Tag - jobs

Want a job in tech? Here's what you must, must, must have

Whether you’re looking for a job in technology or trying to upgrade your current role, there’s one thing that you must absolutely positively unequivocally have.

It’s something I’ve seen a lot of resumes come in without. It’s something promising but unsuccessful candidates often miss. And it easily and obviously distinguishes winners from losers.

That thing is simple: side projects.


The hardest thing to do when hiring is to differentiate between candidates who seem good and those who are good. It’s easy to distinguish between complete zeroes and heroes. But what about the knights in shining tin? They’re hard to tell from true paladins.

Side projects will show the difference.

Side projects can be anything:

  • For a marketing person: a blog
  • For a developer: code snippets, an open source project
  • For a writer: an ebook
  • For an organizer/manager: a nonprofit club or organization

What it is doesn’t really matter, but it’s critical that somehow, in at least one key way, it’s related to your field – related to the job you want.

What a side project does is demonstrate initiative. It demonstrates passion. It demonstrates that you care beyond the paycheck. It shows rather than tells. A side project provides independently verifiable history. It gives backstory to your story, adding depth and color and dimension … all of which contribute to believability and persuasiveness.

Critical factors of a great side-project:

  1. Longevity
    15 side projects all started and none finished is a horrible backstory. Have one or two side projects (at least until they are complete) and ensure they are in a good stage of completeness or presentability.

  2. Originality
    The already-existing 40,000 code snippets on lightbox effects are enough. Unless yours is unbelievably incredibly better, make the forty-thousand-and-first is not cool.

  3. Quality
    More than anything else in your professional life, you can control the quality of your side project. So this is a direct reflection of your values and … prospective employment value. Make it rock.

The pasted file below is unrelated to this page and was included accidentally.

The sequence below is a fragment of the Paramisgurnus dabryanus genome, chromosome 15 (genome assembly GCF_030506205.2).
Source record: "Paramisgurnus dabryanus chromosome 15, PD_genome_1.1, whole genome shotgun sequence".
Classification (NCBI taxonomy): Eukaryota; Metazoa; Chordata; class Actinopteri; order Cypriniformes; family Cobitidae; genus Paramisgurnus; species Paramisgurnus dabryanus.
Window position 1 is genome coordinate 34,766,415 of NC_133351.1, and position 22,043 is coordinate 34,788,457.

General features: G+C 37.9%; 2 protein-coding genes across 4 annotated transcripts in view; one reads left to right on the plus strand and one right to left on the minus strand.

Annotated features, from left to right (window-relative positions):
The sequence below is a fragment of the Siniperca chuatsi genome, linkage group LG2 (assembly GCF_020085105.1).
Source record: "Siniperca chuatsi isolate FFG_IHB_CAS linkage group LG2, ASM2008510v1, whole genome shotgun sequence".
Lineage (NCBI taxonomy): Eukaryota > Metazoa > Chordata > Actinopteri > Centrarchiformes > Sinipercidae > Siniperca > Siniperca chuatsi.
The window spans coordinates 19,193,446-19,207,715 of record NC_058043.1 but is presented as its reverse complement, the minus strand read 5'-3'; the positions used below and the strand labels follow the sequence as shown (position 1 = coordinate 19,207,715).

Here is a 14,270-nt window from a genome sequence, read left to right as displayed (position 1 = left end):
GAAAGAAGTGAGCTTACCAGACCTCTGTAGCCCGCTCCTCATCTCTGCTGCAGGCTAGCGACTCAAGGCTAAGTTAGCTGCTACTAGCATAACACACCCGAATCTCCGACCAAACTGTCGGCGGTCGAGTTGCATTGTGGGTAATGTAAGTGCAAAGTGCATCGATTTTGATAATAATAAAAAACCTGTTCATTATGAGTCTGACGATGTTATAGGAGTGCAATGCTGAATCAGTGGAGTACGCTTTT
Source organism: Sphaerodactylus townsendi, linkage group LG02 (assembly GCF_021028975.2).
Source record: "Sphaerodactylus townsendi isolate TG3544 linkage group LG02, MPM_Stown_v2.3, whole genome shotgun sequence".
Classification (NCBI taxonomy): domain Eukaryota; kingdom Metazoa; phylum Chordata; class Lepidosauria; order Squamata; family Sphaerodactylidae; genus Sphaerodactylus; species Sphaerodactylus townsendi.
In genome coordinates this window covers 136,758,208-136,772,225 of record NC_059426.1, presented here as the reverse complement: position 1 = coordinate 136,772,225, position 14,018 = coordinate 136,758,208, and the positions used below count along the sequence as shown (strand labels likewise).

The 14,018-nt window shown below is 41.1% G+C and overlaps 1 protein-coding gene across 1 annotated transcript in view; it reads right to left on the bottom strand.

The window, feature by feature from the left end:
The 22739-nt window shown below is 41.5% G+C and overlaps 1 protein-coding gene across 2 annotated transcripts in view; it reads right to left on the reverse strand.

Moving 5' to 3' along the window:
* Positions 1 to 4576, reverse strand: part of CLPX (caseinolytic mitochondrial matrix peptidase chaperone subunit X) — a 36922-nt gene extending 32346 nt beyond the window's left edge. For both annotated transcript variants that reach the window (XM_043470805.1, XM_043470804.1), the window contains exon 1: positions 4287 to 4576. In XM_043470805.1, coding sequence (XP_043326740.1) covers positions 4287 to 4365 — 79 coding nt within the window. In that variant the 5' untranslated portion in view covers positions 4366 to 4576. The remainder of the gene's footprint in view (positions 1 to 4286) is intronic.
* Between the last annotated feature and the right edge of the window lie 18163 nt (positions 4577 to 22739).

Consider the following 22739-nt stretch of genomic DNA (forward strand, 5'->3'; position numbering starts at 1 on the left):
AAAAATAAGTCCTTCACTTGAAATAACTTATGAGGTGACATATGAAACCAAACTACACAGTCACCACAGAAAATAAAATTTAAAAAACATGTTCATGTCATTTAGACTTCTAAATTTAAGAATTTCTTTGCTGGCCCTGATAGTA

4. Interestingness
    A side project to count the number of stones in the walkway to your current domicile may turn your crank, but it won’t jumpstart anyone else’s engine. Pick something cool. You need to be passionate about it, but others need to be able to appreciate that passion.

My current side-projects are this blog and my iPad app – the Wonderful Colorful House.

What’s yours?

Three amazing developers/managers on the market

This is a shout-out to announce that fact that 3 amazing web/software developers/technology managers that I know really, really well are looking for work.

If you’re looking for developers these guys are great:

Mike Skovgard: LinkedIn, blog
Mike is a commando. Give him a tough development job and he’ll attack it like it’s a Nazi and he’s a WWII stormtrooper. Unbelievably smart, quick, and tenacious.

Bernie VanSpronsen: LinkedIn
Bernie is a concensus-maker. He quickly gets concepts, builds a business case, and figures out a project plan. If there’s a person he can’t get along with, that person is likely pathological.

Carl Forde: LinkedIn, blog
Carl is a thinker and architect. He designs systems, and then he build the bricks of the wall that will form the structure. He’s also working on a PHD in educational technology.

Reason why they’re looking
The company they’re working for – which I used to work for – is centralizing operations at their US location. So the Canadian workers are out of luck.

I feel bad because this is an awful time, economically, to be faced with this situation. But I take comfort in knowing that each of them is super skilled and extremely capable, and good things are in store for those that hire them.

Full disclosure:
I hired Carl and Mike when I was at Premier. And, when I moved on to Director of Home & Family Markets, Bernie took over the Technology Solutions Department from me.